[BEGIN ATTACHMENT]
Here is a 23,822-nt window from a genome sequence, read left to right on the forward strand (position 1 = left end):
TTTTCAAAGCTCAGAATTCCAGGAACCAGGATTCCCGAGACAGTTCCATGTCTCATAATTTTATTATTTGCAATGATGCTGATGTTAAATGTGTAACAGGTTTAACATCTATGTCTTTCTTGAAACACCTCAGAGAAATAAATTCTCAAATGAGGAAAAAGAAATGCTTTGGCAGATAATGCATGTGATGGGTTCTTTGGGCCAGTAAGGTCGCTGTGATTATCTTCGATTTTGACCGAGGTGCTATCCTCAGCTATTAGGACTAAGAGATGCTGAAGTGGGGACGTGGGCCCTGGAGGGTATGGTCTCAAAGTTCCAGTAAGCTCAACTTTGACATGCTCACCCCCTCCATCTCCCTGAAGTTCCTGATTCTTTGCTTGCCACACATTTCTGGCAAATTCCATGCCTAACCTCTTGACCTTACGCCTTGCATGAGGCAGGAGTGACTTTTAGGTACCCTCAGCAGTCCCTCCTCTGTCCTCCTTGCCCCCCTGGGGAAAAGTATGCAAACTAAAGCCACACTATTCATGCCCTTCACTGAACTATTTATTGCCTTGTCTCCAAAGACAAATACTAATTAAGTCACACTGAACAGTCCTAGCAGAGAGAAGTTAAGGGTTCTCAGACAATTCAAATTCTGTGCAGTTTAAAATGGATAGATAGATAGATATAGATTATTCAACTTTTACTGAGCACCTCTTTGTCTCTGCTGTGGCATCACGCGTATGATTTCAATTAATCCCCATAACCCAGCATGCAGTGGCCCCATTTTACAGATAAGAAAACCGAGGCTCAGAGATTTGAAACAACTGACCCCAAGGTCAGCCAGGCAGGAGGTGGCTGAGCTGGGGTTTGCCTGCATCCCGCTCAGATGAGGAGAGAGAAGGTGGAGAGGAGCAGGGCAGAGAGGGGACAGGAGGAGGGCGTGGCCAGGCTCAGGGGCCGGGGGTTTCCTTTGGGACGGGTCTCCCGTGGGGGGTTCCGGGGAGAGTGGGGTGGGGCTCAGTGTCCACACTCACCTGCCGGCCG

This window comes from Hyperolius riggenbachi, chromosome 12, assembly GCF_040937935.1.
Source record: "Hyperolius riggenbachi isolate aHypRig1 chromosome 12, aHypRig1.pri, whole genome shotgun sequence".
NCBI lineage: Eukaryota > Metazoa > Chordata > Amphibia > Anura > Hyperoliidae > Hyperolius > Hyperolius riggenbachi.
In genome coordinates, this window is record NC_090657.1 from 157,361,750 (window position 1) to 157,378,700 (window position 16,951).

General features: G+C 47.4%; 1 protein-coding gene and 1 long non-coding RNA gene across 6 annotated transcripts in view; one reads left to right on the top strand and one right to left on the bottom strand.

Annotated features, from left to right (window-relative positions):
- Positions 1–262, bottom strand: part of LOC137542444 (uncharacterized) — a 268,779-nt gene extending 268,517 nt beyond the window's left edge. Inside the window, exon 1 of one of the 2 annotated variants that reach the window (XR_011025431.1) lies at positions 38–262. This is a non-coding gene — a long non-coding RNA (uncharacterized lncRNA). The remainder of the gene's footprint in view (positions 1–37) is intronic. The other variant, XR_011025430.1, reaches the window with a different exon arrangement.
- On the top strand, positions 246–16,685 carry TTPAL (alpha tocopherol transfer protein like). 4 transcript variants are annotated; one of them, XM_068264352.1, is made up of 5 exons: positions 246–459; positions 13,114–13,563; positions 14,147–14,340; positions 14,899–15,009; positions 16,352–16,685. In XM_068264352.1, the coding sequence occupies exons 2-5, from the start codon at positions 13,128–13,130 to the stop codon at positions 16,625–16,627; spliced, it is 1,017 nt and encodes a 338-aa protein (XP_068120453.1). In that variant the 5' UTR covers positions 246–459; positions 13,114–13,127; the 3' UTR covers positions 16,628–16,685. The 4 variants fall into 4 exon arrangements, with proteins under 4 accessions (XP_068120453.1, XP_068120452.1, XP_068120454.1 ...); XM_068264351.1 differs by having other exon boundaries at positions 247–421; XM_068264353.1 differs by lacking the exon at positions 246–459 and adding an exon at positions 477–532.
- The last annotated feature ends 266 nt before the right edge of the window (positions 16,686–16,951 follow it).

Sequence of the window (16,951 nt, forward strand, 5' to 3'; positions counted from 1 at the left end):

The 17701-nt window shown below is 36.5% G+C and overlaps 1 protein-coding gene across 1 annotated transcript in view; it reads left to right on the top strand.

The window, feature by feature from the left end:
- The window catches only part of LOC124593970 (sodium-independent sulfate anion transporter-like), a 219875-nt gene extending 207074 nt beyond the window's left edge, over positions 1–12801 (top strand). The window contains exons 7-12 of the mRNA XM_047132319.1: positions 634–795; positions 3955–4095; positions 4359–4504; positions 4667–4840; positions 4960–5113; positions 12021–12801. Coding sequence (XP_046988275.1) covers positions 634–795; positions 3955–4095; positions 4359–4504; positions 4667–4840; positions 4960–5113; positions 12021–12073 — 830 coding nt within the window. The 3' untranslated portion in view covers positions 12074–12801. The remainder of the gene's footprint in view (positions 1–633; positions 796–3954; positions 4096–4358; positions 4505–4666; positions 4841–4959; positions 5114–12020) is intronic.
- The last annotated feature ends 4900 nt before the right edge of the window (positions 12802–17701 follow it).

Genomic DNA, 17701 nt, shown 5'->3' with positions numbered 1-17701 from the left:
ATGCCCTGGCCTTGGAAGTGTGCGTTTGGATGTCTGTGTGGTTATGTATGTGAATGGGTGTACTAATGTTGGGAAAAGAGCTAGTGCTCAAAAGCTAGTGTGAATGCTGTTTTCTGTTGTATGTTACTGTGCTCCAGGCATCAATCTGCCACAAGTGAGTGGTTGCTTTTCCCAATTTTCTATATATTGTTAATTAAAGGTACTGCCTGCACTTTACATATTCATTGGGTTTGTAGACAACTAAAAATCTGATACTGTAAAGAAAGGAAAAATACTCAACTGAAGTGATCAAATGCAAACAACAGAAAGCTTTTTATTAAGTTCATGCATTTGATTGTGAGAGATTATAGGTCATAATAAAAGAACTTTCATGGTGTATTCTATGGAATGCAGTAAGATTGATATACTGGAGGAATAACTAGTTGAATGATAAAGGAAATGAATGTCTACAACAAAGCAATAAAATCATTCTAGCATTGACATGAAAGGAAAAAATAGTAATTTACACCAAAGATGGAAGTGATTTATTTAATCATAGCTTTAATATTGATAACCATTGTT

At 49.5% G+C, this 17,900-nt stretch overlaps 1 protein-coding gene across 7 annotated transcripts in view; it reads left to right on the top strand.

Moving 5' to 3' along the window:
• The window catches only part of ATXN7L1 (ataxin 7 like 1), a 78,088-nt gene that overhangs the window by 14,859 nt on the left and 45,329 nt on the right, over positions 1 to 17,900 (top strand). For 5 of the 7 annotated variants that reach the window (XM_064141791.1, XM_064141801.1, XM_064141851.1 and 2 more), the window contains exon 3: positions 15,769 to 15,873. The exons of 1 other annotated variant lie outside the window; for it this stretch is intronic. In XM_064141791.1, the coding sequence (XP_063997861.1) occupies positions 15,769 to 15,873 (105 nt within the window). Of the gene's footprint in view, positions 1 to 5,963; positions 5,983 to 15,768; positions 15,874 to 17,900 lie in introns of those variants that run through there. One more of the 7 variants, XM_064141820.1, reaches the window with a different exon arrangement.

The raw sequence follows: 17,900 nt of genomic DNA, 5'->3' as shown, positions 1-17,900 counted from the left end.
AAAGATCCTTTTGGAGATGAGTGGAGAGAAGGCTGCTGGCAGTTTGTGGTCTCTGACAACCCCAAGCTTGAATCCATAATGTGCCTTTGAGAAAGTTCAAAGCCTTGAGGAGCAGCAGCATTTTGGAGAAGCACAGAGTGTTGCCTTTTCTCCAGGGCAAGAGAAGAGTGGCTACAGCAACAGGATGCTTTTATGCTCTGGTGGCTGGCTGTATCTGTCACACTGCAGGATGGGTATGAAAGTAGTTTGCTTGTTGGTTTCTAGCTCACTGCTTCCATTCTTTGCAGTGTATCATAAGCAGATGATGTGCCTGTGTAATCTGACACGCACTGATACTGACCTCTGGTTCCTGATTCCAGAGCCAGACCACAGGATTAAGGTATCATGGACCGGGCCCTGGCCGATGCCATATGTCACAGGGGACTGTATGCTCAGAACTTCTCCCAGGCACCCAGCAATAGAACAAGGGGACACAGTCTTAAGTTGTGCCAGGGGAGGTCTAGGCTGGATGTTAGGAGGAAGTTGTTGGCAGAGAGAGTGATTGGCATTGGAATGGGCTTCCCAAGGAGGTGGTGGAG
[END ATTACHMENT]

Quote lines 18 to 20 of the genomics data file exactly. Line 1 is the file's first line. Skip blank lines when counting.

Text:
ATGCCCTGGCCTTGGAAGTGTGCGTTTGGATGTCTGTGTGGTTATGTATGTGAATGGGTGTACTAATGTTGGGAAAAGAGCTAGTGCTCAAAAGCTAGTGTGAATGCTGTTTTCTGTTGTATGTTACTGTGCTCCAGGCATCAATCTGCCACAAGTGAGTGGTTGCTTTTCCCAATTTTCTATATATTGTTAATTAAAGGTACTGCCTGCACTTTACATATTCATTGGGTTTGTAGACAACTAAAAATCTGATACTGTAAAGAAAGGAAAAATACTCAACTGAAGTGATCAAATGCAAACAACAGAAAGCTTTTTATTAAGTTCATGCATTTGATTGTGAGAGATTATAGGTCATAATAAAAGAACTTTCATGGTGTATTCTATGGAATGCAGTAAGATTGATATACTGGAGGAATAACTAGTTGAATGATAAAGGAAATGAATGTCTACAACAAAGCAATAAAATCATTCTAGCATTGACATGAAAGGAAAAAATAGTAATTTACACCAAAGATGGAAGTGATTTATTTAATCATAGCTTTAATATTGATAACCATTGTT

At 49.5% G+C, this 17,900-nt stretch overlaps 1 protein-coding gene across 7 annotated transcripts in view; it reads left to right on the top strand.

Moving 5' to 3' along the window: